[ilds] Suicide

sharbani banerjee sharbanibm at gmail.com
Thu Aug 20 11:22:10 PDT 2009


The question that logically arises out of this is that  "Why was Sappho-Jane
schizophrenic?" . To my mind the answer may lie hidden in the answer to
another question "Why did Pursewarden commit suicide?"
The Quartet like its four novels, provides four answers. Saphho's suicide is
still shrouded in the shadow of mystery.


On 8/20/09, Bruce Redwine <bredwine1968 at earthlink.net> wrote:
>
> James,
>
> We're all just guessing.  Sappho-Jane was schizophrenic, I believe that was
> the diagnosis, and I know very, very little about the etiology, symptoms,
> and prognosis of that disease.  It may be, however, that she was in tune or
> sensitive, in a warped sense, to her father's psychology.  That's the link
> I'm proposing, although obviously just a wild guess.  She took her father's
> imaginative explorations too seriously or was influenced by them, to
> disastrous effects.  I'd like to see more done on "what Durrell was hiding."
>
>
> Bruce
>
>
>
>  On Aug 19, 2009, at 12:51 PM, James Gifford wrote:
>
>  I've tried to read the epigrams differently, but I agree that Durrell
> had more than fleeting flirtations with the idea of suicide -- at least,
> his notebooks suggest more than fleeting thoughts.  I'd classify that
> distinctly from Sappho's suicide, but that's another complicated topic.
>
> Still, Durrell was clearly interested in Byron, and I'd certainly read
> the burning of the letters as an allusion (along with the sibling
> incest...), but let's not forget that Durrell really didn't live up to
> Byron's reputation.  Pursewarden is associated with the author of the
> Quartet, but so is Darley, and Darley's prudish and throwing in sex to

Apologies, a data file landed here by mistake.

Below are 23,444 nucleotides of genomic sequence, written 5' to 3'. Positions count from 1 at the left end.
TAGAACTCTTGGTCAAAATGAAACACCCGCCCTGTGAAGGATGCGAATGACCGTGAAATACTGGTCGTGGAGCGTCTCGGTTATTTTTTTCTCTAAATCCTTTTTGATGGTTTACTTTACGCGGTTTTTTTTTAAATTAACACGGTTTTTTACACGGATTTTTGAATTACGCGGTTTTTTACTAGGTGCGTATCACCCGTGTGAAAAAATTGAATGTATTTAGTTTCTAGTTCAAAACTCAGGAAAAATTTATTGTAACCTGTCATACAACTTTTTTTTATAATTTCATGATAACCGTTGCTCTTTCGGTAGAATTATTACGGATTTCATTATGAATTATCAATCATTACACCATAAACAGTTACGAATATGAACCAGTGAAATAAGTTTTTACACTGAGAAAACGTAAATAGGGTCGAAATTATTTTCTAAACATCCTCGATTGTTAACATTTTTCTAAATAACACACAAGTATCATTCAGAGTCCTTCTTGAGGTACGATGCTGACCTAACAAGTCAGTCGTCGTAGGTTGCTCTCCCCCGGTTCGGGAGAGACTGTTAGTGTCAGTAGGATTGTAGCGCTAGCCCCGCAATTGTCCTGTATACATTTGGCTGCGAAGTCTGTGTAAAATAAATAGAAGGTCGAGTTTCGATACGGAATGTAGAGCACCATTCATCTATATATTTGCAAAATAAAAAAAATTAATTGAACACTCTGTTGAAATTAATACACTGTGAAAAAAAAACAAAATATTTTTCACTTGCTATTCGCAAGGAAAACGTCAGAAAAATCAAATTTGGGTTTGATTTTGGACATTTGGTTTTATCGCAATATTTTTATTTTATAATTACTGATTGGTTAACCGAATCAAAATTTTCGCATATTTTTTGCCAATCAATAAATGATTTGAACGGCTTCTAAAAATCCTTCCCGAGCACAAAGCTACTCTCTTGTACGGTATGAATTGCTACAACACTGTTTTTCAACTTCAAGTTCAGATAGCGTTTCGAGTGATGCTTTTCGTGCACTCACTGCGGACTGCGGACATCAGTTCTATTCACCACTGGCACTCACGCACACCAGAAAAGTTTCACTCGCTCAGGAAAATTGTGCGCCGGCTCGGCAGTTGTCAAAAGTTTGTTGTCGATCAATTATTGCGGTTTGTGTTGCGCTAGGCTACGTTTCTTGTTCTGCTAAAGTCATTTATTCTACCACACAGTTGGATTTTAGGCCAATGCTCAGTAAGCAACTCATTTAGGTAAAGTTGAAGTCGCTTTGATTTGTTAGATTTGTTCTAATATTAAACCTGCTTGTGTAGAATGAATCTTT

> show he's not a prude (perhaps the best indication that he is).  I'm
> personally very hesitant about associating Durrell with any character in
> a reasonably clear way after /Pied Piper of Lovers/.
>
> As for what Durrell was hiding, I think he hid it well, and it probably
> has a great deal more to do with his childhood and self-doubts than it
> does his sex life, but that's just a personal guess.
>
> Best,
> James
>
> Bruce Redwine wrote:
>
> Provocative as ever, Charles.  Thanks for recalling the De Sade
>
> epigraph.  Very relevant.  I suspect Durrell had strong suicidal
>
> tendencies, and the reference to De Sade's "noose" is much more than a
>
> bit of cleverness.  It's an obsession — perhaps finally fulfilled in
>
> Sappho Jane's suicide.  Re Keat's "negative capability," I don't think
>
> even he would want to go into some territories of depravity.  Hard to
>
> imagine any nightingales in Dracula's castle, although I'm sure LD
>
> could.  But why some areas are off-limits and others not is a real big
>
> question.  I'm not upset by Cormac McCarthy's novels, /Blood
>
> Meridian,/ in particular.  In fact, I'm strongly attracted to Cormac's
>
> depictions of violence.  Sexual depravity, however, touches another
>
> cord, a prudish one.  When writing about sex, Durrell would go only so
>
> far and got into a big argument with Miller over the latter's
>
> explicitness.  Too bad we don't have Byron's /Memoirs,/ then we'd see
>
> how far things could go.  "Only fit for a brothel," they were called.
>
> Hobhouse burned them, and Durrell has Pursewarden's letters burned,
>
> which may be a good deal more than a touch of authorial indebtedness
>
> to an honored predecessor.  Maybe Durrell was also hiding something.
>
>
>
> Bruce
>
>
>
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